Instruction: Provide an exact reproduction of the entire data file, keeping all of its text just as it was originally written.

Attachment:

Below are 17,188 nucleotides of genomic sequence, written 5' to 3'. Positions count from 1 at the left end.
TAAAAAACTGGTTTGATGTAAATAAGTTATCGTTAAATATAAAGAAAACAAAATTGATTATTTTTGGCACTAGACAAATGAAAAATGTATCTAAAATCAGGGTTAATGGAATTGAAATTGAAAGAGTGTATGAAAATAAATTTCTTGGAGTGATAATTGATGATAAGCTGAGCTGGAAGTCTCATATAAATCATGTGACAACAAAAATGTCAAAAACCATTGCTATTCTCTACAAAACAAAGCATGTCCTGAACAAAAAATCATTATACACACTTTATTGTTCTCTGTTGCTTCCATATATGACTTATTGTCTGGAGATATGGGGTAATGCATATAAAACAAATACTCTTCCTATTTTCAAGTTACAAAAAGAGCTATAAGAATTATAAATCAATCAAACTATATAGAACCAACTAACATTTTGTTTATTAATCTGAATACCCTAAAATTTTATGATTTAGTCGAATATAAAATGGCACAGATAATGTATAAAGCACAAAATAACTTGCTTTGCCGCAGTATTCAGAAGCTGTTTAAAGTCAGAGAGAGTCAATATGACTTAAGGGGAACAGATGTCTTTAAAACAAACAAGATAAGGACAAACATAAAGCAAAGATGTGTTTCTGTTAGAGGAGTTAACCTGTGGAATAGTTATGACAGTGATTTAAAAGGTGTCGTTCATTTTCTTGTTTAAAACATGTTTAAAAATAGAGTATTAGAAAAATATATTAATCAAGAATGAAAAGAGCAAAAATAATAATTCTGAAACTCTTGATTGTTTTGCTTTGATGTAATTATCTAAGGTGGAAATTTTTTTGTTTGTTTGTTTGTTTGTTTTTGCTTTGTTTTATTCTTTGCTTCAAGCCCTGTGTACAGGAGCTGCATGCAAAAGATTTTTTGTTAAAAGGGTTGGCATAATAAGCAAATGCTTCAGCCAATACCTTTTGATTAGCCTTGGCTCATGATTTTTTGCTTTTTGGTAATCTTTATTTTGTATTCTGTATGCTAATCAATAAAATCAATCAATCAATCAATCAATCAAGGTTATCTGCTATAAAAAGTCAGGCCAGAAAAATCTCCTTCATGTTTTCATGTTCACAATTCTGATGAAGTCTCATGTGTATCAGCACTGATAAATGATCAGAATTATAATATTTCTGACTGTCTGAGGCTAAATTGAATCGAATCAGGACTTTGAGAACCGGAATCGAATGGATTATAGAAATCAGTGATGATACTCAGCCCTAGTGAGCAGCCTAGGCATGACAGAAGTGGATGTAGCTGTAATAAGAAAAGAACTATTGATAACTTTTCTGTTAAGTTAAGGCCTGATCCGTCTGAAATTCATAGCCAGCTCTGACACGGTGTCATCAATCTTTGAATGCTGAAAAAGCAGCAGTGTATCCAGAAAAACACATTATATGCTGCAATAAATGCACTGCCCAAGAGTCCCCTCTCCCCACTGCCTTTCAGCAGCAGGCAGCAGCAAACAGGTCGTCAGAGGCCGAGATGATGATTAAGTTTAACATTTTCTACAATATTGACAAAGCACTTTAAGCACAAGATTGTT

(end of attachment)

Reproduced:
Below are 17,188 nucleotides of genomic sequence, written 5' to 3'. Positions count from 1 at the left end.
TAAAAAACTGGTTTGATGTAAATAAGTTATCGTTAAATATAAAGAAAACAAAATTGATTATTTTTGGCACTAGACAAATGAAAAATGTATCTAAAATCAGGGTTAATGGAATTGAAATTGAAAGAGTGTATGAAAATAAATTTCTTGGAGTGATAATTGATGATAAGCTGAGCTGGAAGTCTCATATAAATCATGTGACAACAAAAATGTCAAAAACCATTGCTATTCTCTACAAAACAAAGCATGTCCTGAACAAAAAATCATTATACACACTTTATTGTTCTCTGTTGCTTCCATATATGACTTATTGTCTGGAGATATGGGGTAATGCATATAAAACAAATACTCTTCCTATTTTCAAGTTACAAAAAGAGCTATAAGAATTATAAATCAATCAAACTATATAGAACCAACTAACATTTTGTTTATTAATCTGAATACCCTAAAATTTTATGATTTAGTCGAATATAAAATGGCACAGATAATGTATAAAGCACAAAATAACTTGCTTTGCCGCAGTATTCAGAAGCTGTTTAAAGTCAGAGAGAGTCAATATGACTTAAGGGGAACAGATGTCTTTAAAACAAACAAGATAAGGACAAACATAAAGCAAAGATGTGTTTCTGTTAGAGGAGTTAACCTGTGGAATAGTTATGACAGTGATTTAAAAGGTGTCGTTCATTTTCTTGTTTAAAACATGTTTAAAAATAGAGTATTAGAAAAATATATTAATCAAGAATGAAAAGAGCAAAAATAATAATTCTGAAACTCTTGATTGTTTTGCTTTGATGTAATTATCTAAGGTGGAAATTTTTTTGTTTGTTTGTTTGTTTGTTTTTGCTTTGTTTTATTCTTTGCTTCAAGCCCTGTGTACAGGAGCTGCATGCAAAAGATTTTTTGTTAAAAGGGTTGGCATAATAAGCAAATGCTTCAGCCAATACCTTTTGATTAGCCTTGGCTCATGATTTTTTGCTTTTTGGTAATCTTTATTTTGTATTCTGTATGCTAATCAATAAAATCAATCAATCAATCAATCAATCAAGGTTATCTGCTATAAAAAGTCAGGCCAGAAAAATCTCCTTCATGTTTTCATGTTCACAATTCTGATGAAGTCTCATGTGTATCAGCACTGATAAATGATCAGAATTATAATATTTCTGACTGTCTGAGGCTAAATTGAATCGAATCAGGACTTTGAGAACCGGAATCGAATGGATTATAGAAATCAGTGATGATACTCAGCCCTAGTGAGCAGCCTAGGCATGACAGAAGTGGATGTAGCTGTAATAAGAAAAGAACTATTGATAACTTTTCTGTTAAGTTAAGGCCTGATCCGTCTGAAATTCATAGCCAGCTCTGACACGGTGTCATCAATCTTTGAATGCTGAAAAAGCAGCAGTGTATCCAGAAAAACACATTATATGCTGCAATAAATGCACTGCCCAAGAGTCCCCTCTCCCCACTGCCTTTCAGCAGCAGGCAGCAGCAAACAGGTCGTCAGAGGCCGAGATGATGATTAAGTTTAACATTTTCTACAATATTGACAAAGCACTTTAAGCACAAGATTGTT